The Alabama Robotics Technology Park, a key to new industry in the past decade, announced a new era in economic development with the unveiling of Robotics Technology Park II earlier this week.
“RTP II has been a time for us to take a step back and make an assessment and how to revamp operations so that we not only train employees for the current industry in the state but also for industries of the future, as industries change,” says Kristie Bain, assistant director for AIDT for north Alabama.
AIDT (Alabama Industry Development Training), the lead state agency for workforce training, opened the Robotics Park in Decatur in 2010. It was expanded in two following phases, the last in 2015.
What is styled as RTP II is not so much a physical expansion as an overall retooling to meet the demands of today’s rapidly evolving manufacturers, explains Bain.
Direction for changes made and still ongoing came from a two-and-a-half-month survey of Alabama manufacturers made by Jay Baron, founder of Michigan-based Center for Automotive Research. Now director of CAR’s manufacturing, engineering and technology group, Baron reported his findings to AIDT.
The recommendations from that report, says Bain, fall into five major areas, the first of which is improvement across the board in additive, or 3D, manufacturing — a field that as developed was to do things “faster and lighter,” incorporating rapid prototyping and additive processes for both metal and plastics.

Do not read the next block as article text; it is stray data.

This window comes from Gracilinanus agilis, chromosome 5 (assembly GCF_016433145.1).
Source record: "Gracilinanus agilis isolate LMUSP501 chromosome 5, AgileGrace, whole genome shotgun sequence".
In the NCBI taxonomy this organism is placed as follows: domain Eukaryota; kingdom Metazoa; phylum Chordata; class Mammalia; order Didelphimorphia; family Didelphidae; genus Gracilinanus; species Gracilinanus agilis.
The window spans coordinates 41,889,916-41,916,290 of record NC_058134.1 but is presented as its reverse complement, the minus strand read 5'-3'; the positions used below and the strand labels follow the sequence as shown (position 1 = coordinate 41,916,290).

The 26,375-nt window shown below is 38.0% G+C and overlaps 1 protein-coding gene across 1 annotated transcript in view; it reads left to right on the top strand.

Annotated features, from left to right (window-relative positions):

A second area of improvement comes with the addition of adhesives technology, as well as welding, to make components that are lighter and more economical.
In addition to basic robotic welding, RTP II adds spot welding and plasma cutting.
A fourth major area of improvement is to bring operations into accord with the cloud-based, data-driven processes of Industry 4.0, which replaces traditional predictive maintenance with empirical data tracked by tags and censors.
The fifth area encompasses new technologies in painting, especially hyperthermal painting, which incorporates techniques of radiation, now metallurgy.
“In our constant mission to stay ahead of the demands of the ever-changing manufacturing world, we needed to upgrade the Robotics Technology Park with the latest advancements in robotics and automation,” said Ed Castile, director of AIDT. “This upgrade once again makes the RTP a world-leader in robotics and automation training.”